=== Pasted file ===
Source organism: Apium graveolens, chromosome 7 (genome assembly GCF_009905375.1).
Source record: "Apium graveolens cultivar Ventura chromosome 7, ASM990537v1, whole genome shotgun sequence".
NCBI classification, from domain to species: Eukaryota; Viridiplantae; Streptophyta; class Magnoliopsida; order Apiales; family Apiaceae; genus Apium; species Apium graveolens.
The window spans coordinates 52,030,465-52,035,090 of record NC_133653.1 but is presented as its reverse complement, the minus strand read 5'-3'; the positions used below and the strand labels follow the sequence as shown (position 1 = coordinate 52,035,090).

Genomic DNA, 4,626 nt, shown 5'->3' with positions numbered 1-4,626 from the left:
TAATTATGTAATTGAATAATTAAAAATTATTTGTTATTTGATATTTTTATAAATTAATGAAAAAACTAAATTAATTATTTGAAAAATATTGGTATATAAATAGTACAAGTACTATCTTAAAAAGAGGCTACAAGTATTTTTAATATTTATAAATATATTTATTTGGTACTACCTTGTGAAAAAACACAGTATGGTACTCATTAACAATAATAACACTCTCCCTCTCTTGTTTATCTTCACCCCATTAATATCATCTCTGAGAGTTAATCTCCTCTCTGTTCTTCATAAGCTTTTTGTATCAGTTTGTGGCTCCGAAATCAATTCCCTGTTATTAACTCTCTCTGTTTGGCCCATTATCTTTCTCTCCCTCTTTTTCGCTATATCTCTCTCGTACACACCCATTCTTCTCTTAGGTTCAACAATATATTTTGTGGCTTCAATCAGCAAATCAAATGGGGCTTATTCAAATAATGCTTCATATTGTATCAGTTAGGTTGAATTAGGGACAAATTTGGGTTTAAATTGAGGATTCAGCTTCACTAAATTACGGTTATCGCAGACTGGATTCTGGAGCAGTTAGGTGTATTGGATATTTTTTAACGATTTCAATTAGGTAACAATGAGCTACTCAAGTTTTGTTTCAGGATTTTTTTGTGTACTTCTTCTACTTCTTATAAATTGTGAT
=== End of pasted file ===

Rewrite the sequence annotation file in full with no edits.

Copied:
Source organism: Apium graveolens, chromosome 7 (genome assembly GCF_009905375.1).
Source record: "Apium graveolens cultivar Ventura chromosome 7, ASM990537v1, whole genome shotgun sequence".
NCBI classification, from domain to species: Eukaryota; Viridiplantae; Streptophyta; class Magnoliopsida; order Apiales; family Apiaceae; genus Apium; species Apium graveolens.
The window spans coordinates 52,030,465-52,035,090 of record NC_133653.1 but is presented as its reverse complement, the minus strand read 5'-3'; the positions used below and the strand labels follow the sequence as shown (position 1 = coordinate 52,035,090).

Genomic DNA, 4,626 nt, shown 5'->3' with positions numbered 1-4,626 from the left:
TAATTATGTAATTGAATAATTAAAAATTATTTGTTATTTGATATTTTTATAAATTAATGAAAAAACTAAATTAATTATTTGAAAAATATTGGTATATAAATAGTACAAGTACTATCTTAAAAAGAGGCTACAAGTATTTTTAATATTTATAAATATATTTATTTGGTACTACCTTGTGAAAAAACACAGTATGGTACTCATTAACAATAATAACACTCTCCCTCTCTTGTTTATCTTCACCCCATTAATATCATCTCTGAGAGTTAATCTCCTCTCTGTTCTTCATAAGCTTTTTGTATCAGTTTGTGGCTCCGAAATCAATTCCCTGTTATTAACTCTCTCTGTTTGGCCCATTATCTTTCTCTCCCTCTTTTTCGCTATATCTCTCTCGTACACACCCATTCTTCTCTTAGGTTCAACAATATATTTTGTGGCTTCAATCAGCAAATCAAATGGGGCTTATTCAAATAATGCTTCATATTGTATCAGTTAGGTTGAATTAGGGACAAATTTGGGTTTAAATTGAGGATTCAGCTTCACTAAATTACGGTTATCGCAGACTGGATTCTGGAGCAGTTAGGTGTATTGGATATTTTTTAACGATTTCAATTAGGTAACAATGAGCTACTCAAGTTTTGTTTCAGGATTTTTTTGTGTACTTCTTCTACTTCTTATAAATTGTGAT